Before implementation of FOI, there was a perception that, given the rights of access conferred, the creation, reliability and ultimate retention, where necessary, of comprehensive records might be undermined due to a reluctance to create and maintain what could be determined a 'true' record of events. The legal obligation to provide access to a body of complete, authentic and reliable records that adequately illustrate business activities and decision-making processes within a public body has resulted in an improvement to record-keeping generally. The publication by a public body of information on its structures and functions, and on its processes and procedures reveals where records of business activities and of decision-making should exist and permits audit of a public body's practices in creating, maintaining and managing records adequately. It can therefore be argued convincingly that the need to demonstrate transparency and accountability in official activities will actually promote rather than inhibit the creation of relevant records, particularly in a context where it is necessary to provide proof that business activities are in conformity with policies and that procedures are adhered to in their performance and where there is the risk that the correctness of a process could be challenged in the absence of a satisfactory recording of business actions and decisions. The legal obligation to provide reasons for decisions provides an even more compelling argument in favour of the creation of good-quality records, particularly those documenting selection processes affecting individuals. FOI might make administrators more circumspect in the way in which they express themselves, but also more accurate and effective in how they communicate ideas.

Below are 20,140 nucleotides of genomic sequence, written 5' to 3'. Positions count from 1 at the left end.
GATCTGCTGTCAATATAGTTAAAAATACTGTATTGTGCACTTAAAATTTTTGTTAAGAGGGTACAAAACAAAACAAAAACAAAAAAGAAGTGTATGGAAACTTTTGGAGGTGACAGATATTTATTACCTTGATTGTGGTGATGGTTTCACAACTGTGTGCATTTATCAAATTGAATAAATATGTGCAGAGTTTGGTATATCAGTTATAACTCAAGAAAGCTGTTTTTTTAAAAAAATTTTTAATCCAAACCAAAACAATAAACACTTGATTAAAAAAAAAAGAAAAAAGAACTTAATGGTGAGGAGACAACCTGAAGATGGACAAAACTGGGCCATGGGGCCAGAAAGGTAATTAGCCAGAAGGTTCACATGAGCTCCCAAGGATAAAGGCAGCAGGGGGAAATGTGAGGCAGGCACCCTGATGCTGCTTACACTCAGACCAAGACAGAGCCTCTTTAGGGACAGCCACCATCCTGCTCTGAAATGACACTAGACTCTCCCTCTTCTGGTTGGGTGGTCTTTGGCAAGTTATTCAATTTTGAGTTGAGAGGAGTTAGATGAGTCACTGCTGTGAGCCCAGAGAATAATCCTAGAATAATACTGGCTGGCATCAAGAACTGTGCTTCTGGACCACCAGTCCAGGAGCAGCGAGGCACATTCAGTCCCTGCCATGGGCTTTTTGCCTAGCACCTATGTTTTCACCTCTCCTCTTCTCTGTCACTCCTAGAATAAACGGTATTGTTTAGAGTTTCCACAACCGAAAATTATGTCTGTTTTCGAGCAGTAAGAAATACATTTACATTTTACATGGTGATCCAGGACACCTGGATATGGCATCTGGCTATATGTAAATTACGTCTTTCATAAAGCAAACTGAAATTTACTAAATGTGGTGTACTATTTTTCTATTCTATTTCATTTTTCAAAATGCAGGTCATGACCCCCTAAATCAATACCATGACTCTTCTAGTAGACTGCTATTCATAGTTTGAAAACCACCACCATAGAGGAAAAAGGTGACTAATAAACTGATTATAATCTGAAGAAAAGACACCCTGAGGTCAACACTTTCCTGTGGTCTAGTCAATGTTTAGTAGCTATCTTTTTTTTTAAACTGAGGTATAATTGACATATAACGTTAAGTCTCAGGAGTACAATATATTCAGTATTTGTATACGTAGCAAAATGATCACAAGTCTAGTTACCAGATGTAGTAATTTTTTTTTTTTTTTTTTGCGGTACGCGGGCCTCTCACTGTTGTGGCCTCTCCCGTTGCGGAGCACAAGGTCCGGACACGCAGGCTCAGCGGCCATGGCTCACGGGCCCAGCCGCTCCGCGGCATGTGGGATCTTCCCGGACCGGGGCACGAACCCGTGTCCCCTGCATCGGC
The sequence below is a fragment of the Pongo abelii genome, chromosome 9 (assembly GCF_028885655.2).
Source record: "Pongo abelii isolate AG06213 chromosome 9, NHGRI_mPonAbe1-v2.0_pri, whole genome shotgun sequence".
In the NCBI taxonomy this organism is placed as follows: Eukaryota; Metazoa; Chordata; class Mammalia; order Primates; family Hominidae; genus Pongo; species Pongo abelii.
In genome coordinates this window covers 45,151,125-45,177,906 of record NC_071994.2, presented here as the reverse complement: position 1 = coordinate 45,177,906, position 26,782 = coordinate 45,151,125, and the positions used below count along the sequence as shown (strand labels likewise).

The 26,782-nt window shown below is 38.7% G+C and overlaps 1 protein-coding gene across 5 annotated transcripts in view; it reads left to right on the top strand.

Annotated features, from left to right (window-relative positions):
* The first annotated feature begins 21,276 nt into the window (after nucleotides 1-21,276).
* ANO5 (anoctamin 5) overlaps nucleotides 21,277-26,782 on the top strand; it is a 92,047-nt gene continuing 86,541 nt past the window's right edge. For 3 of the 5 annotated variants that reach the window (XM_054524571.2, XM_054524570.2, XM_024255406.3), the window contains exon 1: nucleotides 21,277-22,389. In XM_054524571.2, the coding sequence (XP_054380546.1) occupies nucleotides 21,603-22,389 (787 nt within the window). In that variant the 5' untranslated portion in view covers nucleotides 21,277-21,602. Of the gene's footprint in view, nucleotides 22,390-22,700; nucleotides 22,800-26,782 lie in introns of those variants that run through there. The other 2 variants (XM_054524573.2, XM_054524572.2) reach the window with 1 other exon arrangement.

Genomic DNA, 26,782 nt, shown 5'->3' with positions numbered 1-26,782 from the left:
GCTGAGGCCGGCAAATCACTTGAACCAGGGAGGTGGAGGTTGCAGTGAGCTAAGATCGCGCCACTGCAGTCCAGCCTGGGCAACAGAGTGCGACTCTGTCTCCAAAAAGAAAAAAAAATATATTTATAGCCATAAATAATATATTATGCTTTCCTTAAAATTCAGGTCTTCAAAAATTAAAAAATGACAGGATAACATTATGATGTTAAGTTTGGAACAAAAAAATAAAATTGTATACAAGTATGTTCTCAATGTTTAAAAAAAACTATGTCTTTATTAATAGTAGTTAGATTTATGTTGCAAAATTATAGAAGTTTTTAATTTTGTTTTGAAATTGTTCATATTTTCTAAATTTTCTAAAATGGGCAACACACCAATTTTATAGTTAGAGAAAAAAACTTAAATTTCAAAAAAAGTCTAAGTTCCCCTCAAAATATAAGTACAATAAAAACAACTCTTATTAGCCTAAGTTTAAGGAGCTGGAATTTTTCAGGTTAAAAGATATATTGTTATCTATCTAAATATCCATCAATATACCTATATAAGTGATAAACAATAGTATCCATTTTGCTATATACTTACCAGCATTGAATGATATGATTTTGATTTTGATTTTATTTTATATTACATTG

It is important to bear in mind that universities already had systems in place to render their actions accountable to both students and staff before the introduction of FOI. What the advent of FOI brought was a means of testing how effectively these systems operated. It also provided an opportunity to reflect on existing policies and procedures and to publish them systematically in a more cohesive manner and the requirement to prepare the mandatory publications under the Acts facilitated the provision of a single point of reference to them. There was some apprehension in advance of implementation that access to examination scripts would undermine academic judgement, thus threatening and damaging the examination process, however, this proved unfounded. The existence of defined processes and procedures surrounding the conduct of examinations, including examination appeals, rendered such fears groundless and the FOI process actually confirmed their robustness and vindicated University practices.
As the legislation largely concerns information in records, its extension to the university sector has focused attention on the management of records in a positive way and has opened up a dialogue among administrators on the nature of records and on what needs to be recorded, as well as on record-keeping systems and the need for the management of records, regardless of format, in an integrated manner as a vital support in assisting the University in meeting its legal obligations.
These observations are not and do not purport to be a legal interpretation of the legislation. The views expressed by the writer are not necessarily those of University College Dublin.
© University College Dublin 2005